Apple has announced last August that it is set to release special iPhones that had fewer constraints to allow elite security researchers to find any security vulnerabilities more easily without having to go through standard iOS defenses. Researchers may apply to have one of these phones starting today.

Special iPhones for Elite Security Researchers

The technology company is opening its security device to researchers with an established track record of finding bugs in the iOS and those experts in other platforms who want to jump to iOS.

Apple will let the researchers borrow the device for a year and with the possibility that they can renew their application. Additionally, they will also have access to new security forums that is on the devices.

Once they find, test, validate, verify, or confirm any vulnerability issues with the device, they must inform Apple immediately or any relevant parties under the terms of agreement in their loan contract.

This special device will serve as an olive branch and help shore up the iPhone's security. Additionally, outside professionals can investigate iOS from a different angle to help home in on problems that may happen once an attacker bypasses iOS defenses.

Not up until now, security researchers have to resort to jailbreaks and third-party emulators to gain insight into the iPhone security. However, Apple has aggressively attempted to stop those efforts like the development and security firm Corellium who made an iOS emulator last year.

Apple argues that jailbreaks result in imperfect research because of the differences from an unadulterated iOS, and it only works on outdated hardware or old versions of the firmware.

The iOS-focused security researchers find the new devices useful in many ways as they will be granted unlimited permissions to the operating system. Through this, it will be easier to spot vulnerabilities. It will make it easier for them to analyze how the software of Apple and third-party applications behave and manage data.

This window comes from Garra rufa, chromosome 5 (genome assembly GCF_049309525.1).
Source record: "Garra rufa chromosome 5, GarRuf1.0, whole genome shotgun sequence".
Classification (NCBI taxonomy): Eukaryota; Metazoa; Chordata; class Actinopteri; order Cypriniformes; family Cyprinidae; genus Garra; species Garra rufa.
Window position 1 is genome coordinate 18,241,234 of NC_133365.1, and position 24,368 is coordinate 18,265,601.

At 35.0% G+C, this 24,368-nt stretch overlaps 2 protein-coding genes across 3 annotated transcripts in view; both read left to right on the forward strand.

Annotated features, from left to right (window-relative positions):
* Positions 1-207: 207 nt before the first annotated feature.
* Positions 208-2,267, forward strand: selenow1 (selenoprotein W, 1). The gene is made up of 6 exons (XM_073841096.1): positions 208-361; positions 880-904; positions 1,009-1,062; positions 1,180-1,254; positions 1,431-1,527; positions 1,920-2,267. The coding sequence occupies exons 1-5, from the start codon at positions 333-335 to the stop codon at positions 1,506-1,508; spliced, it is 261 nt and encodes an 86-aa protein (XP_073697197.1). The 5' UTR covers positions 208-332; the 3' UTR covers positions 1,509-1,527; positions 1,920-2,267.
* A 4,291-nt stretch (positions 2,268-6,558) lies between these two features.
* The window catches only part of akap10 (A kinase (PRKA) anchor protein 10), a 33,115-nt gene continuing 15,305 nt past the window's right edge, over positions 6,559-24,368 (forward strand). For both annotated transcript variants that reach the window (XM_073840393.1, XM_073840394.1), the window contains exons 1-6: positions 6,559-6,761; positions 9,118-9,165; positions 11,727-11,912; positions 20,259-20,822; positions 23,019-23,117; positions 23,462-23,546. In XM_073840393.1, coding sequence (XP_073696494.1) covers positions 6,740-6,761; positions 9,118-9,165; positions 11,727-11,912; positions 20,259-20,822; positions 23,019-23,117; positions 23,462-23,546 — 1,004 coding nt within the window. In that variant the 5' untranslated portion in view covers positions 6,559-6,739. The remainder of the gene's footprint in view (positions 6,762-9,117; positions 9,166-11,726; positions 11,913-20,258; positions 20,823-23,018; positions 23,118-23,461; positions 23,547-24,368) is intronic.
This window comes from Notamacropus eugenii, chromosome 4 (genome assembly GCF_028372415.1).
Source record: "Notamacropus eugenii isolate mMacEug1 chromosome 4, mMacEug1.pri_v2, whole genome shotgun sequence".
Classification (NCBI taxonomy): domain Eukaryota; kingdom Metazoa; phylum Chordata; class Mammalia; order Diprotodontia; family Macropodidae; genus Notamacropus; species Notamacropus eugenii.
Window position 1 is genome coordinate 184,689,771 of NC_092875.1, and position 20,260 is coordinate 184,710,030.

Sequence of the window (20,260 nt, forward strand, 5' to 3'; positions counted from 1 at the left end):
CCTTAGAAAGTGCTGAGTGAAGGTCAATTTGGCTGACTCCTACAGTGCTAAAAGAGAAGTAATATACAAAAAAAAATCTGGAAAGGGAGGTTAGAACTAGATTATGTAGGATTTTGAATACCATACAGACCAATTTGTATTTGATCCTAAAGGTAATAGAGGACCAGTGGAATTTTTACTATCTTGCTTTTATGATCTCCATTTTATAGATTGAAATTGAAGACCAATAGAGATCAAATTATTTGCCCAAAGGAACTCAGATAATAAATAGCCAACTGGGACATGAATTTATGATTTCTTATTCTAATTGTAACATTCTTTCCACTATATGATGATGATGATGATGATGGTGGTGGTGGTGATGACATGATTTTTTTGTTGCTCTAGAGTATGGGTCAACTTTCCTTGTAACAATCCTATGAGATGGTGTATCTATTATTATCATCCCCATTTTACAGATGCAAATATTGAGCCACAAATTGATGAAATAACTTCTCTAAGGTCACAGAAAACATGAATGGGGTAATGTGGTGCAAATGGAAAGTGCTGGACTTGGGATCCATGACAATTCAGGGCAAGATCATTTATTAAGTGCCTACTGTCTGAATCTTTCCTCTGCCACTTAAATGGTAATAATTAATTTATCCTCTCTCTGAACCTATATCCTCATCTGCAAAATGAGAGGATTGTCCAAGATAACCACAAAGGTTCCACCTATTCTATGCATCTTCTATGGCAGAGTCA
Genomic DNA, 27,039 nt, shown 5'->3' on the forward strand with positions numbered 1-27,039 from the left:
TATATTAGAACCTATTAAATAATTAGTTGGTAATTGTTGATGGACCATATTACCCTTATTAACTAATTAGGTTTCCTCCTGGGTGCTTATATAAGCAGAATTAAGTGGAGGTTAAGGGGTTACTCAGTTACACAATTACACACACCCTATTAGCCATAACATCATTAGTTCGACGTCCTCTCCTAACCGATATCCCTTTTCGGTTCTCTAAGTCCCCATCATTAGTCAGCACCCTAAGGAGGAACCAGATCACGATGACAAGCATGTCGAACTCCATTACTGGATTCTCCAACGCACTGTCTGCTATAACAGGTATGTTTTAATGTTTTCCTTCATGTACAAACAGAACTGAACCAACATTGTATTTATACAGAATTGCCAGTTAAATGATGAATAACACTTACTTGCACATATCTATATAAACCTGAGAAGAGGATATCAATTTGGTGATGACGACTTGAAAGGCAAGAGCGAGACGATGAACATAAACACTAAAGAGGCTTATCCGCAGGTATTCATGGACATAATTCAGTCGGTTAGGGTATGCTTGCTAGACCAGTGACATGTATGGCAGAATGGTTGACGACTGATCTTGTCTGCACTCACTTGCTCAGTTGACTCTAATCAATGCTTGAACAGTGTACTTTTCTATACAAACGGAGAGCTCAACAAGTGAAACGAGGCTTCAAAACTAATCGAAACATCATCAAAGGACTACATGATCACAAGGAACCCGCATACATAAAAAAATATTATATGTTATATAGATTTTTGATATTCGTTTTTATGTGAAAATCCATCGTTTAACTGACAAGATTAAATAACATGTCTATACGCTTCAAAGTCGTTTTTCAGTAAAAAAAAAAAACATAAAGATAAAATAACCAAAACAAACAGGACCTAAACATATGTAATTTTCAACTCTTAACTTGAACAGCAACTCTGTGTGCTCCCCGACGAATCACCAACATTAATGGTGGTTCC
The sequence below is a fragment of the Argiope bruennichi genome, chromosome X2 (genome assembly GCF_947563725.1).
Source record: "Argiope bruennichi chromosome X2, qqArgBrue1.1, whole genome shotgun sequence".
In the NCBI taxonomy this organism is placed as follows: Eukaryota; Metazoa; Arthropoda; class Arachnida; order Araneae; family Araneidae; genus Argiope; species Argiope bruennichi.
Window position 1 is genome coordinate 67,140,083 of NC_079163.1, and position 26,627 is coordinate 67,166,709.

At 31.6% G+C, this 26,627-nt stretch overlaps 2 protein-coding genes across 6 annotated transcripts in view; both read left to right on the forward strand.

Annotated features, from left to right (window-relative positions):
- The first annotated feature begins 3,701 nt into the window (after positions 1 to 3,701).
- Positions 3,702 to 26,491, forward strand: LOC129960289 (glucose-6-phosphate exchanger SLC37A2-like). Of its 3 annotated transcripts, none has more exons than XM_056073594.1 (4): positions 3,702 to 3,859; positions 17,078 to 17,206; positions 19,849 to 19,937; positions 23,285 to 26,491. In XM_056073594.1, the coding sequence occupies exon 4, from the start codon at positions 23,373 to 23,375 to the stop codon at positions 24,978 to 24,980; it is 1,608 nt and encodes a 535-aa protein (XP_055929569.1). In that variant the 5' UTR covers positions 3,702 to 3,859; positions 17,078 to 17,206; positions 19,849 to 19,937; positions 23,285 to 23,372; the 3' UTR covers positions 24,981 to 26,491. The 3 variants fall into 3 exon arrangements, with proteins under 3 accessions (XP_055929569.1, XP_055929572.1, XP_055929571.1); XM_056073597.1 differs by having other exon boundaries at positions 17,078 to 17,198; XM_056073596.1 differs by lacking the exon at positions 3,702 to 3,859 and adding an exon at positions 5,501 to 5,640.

Patrick Wardle, an Apple security researcher, said that security researchers have proven to be successful in identifying flaws in the iOS and the security and privacy issues of third-party apps.

"Armed with these new devices, they are likely only going to find more. Being able to audit and analyze third-party apps more easily on modern devices running the latest version of iOS would be lovely. It's ultimately a big win for Apple's users and Apple itself," says Wardle.

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Unlimited access to a Portion of iOS

Wardle and other security researchers such as Will Strafach, a longtime iOS researcher and creator of the iOS' Guardian Firewall app, point out that the special devices only give unrestricted access to a portion of iOS.

Strafach added that it is a good start for vulnerabilities in user-facing apps, easily fixed by an iOS update. But Apple appears to intentionally prohibit poking at lower level defenses, which are more challenging to address.

The special device is carefully designed to behave like consumer products and give the security researchers as much insight as possible without exposing or risking hundreds of millions of iOS devices worldwide, Apple said.

The researchers agree that the degree to which the device fosters goodwill depends on how helpful the device would turn out on practice will it affect.

But this special device will not magically reveal and eliminate all iOS privacy and security issues due to the small number of tools the researchers have at their disposal. However, anything that offers more insight is still a significant step forward.

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